64. GUIDELINES ON THE STABILITY OF THE BIOTECHNOLOGICAL PRODUCT 3 Selection of Batches  3.1 Drug Substance (Bulk Material) Where bulk material is to be stored after manufacture, but before formulation and final manufacturing, stability data should be provided on at least three batches for which manufacture and storage are representative of the manufacturing scale of production.  3.2 Sample Selection Where one product is distributed in batches differing in fill volume (e.g., 1 milliliter (mL), 2 mL, or 10 mL), unit age (e.g., 10 units, 20 units, or 50 units), or mass (e.g., 1 milligram (mg), 2mg, or 5 mg), samples to be entered into the stability program may be selected on the basis of a matrix system and/or by bracketing. 64
  65. GUIDELINES ON THE STABILITY OF THE BIOTECHNOLOGICAL PRODUCT 4. Stability-Indicating Profile  Consequently, the manufacturer should propose a stability- indicating profile that provides assurance that changes in the identity, purity, and potency of the product will be detected.  At the time of submission, applicants should have validated the methods that comprise the stability-indicating profile, and the data should be available for review.  The determination of which tests should be included will be product-specific.  4.1 Protocol  The protocol should include all necessary information that demonstrates the stability of the biotechnological product throughout the proposed expiration dating period including, for example, well-defined specifications and test intervals. 65
  66. GUIDELINES ON THE STABILITY OF THE BIOTECHNOLOGICAL PRODUCT  4.2 Potency  For the purpose of stability testing of the products described in this guideline, potency is the specific ability or capacity of a product to achieve its intended effect and is determined by a suitable in vivo or in vitro quantitative method.  For that purpose, a reference material calibrated directly or indirectly against the corresponding national or international reference material should be included in the assay. 66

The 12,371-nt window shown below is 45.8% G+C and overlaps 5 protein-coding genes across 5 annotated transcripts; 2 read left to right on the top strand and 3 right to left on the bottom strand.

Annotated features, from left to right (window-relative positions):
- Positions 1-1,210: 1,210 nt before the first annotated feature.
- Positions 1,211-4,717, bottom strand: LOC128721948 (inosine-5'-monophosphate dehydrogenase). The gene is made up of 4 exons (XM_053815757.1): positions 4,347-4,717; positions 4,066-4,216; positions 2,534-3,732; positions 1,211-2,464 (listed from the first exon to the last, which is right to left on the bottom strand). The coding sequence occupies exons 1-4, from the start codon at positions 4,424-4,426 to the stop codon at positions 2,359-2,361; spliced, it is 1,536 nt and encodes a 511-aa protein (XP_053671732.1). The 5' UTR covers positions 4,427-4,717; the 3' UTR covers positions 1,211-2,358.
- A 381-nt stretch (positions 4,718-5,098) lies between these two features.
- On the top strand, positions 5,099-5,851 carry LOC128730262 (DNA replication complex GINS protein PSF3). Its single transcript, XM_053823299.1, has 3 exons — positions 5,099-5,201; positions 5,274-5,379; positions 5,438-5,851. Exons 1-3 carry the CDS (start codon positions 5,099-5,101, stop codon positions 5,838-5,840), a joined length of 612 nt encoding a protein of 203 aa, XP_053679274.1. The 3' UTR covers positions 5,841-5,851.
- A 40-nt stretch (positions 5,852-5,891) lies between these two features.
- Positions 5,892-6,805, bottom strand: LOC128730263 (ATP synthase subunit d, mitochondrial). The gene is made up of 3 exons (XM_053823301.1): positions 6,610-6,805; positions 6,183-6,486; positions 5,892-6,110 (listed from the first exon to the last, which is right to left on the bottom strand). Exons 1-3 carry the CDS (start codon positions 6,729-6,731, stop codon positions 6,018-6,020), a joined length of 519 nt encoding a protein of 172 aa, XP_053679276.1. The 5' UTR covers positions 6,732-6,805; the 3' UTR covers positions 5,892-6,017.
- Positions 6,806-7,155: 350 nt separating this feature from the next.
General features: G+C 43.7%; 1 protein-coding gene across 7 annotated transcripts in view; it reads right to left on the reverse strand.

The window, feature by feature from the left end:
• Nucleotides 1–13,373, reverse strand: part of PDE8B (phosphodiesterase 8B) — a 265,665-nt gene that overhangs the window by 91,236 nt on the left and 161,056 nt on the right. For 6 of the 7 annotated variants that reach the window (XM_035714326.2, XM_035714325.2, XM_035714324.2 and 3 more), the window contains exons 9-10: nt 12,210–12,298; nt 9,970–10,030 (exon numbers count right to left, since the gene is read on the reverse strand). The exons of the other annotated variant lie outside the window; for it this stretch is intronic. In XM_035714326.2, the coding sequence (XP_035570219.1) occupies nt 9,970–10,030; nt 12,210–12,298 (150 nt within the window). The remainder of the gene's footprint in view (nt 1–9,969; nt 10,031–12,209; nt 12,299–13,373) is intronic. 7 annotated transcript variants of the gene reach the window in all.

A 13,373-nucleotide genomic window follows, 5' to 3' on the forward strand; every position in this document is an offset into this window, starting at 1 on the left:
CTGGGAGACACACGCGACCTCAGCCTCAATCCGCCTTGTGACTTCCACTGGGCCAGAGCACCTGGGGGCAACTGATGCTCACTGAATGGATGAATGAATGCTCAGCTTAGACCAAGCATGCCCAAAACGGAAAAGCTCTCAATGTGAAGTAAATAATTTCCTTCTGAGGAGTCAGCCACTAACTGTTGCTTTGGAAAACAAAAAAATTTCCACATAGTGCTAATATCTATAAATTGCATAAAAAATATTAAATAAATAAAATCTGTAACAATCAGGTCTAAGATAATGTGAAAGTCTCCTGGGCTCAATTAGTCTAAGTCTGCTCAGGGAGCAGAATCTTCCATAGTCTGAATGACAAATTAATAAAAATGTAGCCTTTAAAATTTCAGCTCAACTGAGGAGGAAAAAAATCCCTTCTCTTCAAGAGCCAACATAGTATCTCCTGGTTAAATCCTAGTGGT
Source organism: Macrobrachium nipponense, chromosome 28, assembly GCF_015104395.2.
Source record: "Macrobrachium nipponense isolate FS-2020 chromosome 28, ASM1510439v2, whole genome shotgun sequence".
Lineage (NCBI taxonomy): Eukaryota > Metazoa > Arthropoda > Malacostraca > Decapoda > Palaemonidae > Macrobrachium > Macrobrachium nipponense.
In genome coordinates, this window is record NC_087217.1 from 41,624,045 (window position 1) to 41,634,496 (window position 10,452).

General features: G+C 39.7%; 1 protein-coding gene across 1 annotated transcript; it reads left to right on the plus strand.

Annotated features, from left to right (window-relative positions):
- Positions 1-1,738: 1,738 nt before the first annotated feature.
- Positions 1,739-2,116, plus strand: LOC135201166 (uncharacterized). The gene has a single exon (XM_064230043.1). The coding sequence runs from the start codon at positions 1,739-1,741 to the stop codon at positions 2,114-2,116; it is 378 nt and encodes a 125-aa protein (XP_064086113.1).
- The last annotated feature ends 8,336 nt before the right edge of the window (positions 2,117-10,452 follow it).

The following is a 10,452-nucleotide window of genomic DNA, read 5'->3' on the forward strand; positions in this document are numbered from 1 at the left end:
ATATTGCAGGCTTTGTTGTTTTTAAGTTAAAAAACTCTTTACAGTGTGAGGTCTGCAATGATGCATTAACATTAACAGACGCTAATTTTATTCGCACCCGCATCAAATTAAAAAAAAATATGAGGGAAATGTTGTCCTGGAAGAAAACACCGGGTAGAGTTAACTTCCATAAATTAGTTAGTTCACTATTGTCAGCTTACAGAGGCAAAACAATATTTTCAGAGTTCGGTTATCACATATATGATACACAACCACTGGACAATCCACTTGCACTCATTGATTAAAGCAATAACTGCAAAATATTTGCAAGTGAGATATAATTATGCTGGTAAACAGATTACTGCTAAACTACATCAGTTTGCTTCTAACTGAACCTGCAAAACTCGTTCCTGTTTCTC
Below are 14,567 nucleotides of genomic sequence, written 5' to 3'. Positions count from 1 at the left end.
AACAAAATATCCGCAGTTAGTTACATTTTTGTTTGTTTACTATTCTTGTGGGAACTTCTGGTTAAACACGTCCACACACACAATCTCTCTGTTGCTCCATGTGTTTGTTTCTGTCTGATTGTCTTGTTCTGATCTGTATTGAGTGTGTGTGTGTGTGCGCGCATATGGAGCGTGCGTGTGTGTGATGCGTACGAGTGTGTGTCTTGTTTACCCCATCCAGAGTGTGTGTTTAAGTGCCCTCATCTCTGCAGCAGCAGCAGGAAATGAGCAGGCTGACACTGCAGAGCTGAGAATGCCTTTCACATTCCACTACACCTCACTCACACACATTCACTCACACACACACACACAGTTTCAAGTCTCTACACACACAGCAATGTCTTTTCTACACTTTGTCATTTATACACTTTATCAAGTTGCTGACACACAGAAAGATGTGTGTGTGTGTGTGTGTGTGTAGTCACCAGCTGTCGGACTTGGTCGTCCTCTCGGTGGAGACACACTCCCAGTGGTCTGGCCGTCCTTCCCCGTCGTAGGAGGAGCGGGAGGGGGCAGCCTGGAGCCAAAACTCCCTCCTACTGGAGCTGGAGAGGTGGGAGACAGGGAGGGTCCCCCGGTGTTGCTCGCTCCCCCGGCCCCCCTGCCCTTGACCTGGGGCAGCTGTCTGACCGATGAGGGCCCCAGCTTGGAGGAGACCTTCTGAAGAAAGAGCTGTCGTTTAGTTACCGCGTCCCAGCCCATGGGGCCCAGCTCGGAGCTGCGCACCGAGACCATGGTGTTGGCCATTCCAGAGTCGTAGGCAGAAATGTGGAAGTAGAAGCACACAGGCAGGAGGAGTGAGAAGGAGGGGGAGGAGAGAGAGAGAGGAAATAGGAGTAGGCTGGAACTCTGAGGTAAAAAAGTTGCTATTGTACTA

67. GUIDELINES ON THE STABILITY OF THE BIOTECHNOLOGICAL PRODUCT 5. Storage Conditions Temperature  As most finished biotechnological products need precisely defined storage temperatures, the storage conditions for the real-time/real-temperature stability studies may be confined to the proposed storage temperature. Humidity  Biotechnological products are generally distributed in containers protecting them against humidity. Therefore, where it can be demonstrated that the proposed containers (and conditions of storage) afford sufficient protection against high and low humidity, stability tests at different relative humidity can usually be omitted. 67
  68. GUIDELINES ON THE STABILITY OF THE BIOTECHNOLOGICAL PRODUCT Accelerated and Stress Conditions  The expiration dating should be based on real- time/real-temperature data. However it is strongly suggested that studies be conducted on the drug substance under accelerated and stress conditions.  Also useful in determining whether accidental exposures to conditions other than those proposed (e.g., during transportation) are deleterious to the product and also for evaluating which specific test parameters may be the best indicators of product stability.  Light 68